The simplest continuous-distillation process is the adiabatic singlestage equilibrium-flash process pictured in Fig. 13-25. Feed temperature and the pressure drop across the valve are adjusted to vaporize the feed to the desired extent, while the drum provides disengaging space to allow the vapor to separate from the liquid. The expansion across the valve is at constant enthalpy, and this fact can be used to calculate T2 (or 7\ to give a desired T2).

From Table 13-5 it can be seen that the variables subject to the designer's control are C + 3 in number. The most common way to utilize these is to specify the feed rate, composition, and pressure (C + 1 variables) plus the drum temperature T2 and pressure P2. This operation will give one point on the equilibrium-flash curve shown in Fig. 13-26. This curve shows the relation at constant pressure between the fraction V/F of the feed flashed and the drum temperature. The temperature at V/F = 0.0 when the first bubble of vapor is about to form (saturated liquid) is the bubble-point temperature of the feed mixture, and the value at V/F = 1.0 when the first droplet of liquid is about to form (saturated liquid) is the dew-point temperature.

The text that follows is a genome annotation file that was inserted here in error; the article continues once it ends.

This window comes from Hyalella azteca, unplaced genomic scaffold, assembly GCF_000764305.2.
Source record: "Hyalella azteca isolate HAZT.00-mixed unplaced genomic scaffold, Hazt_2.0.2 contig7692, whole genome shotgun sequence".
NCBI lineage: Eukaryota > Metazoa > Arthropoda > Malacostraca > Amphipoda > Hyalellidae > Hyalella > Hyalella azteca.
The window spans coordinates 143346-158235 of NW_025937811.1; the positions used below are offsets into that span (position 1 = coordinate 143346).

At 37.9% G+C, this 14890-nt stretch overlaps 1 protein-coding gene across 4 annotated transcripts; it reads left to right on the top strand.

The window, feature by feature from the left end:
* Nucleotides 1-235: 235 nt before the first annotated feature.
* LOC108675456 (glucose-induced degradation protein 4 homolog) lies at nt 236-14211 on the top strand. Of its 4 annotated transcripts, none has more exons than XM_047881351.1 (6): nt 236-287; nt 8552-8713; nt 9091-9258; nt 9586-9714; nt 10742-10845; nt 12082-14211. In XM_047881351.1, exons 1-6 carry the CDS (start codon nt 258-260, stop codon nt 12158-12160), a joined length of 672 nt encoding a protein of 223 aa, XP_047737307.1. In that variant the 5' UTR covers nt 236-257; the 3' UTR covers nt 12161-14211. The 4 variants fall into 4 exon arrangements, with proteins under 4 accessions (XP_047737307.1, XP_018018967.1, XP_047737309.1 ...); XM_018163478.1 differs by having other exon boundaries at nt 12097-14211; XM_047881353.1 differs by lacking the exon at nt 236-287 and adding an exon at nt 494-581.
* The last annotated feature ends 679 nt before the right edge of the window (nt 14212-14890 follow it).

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Making Your Own Wine

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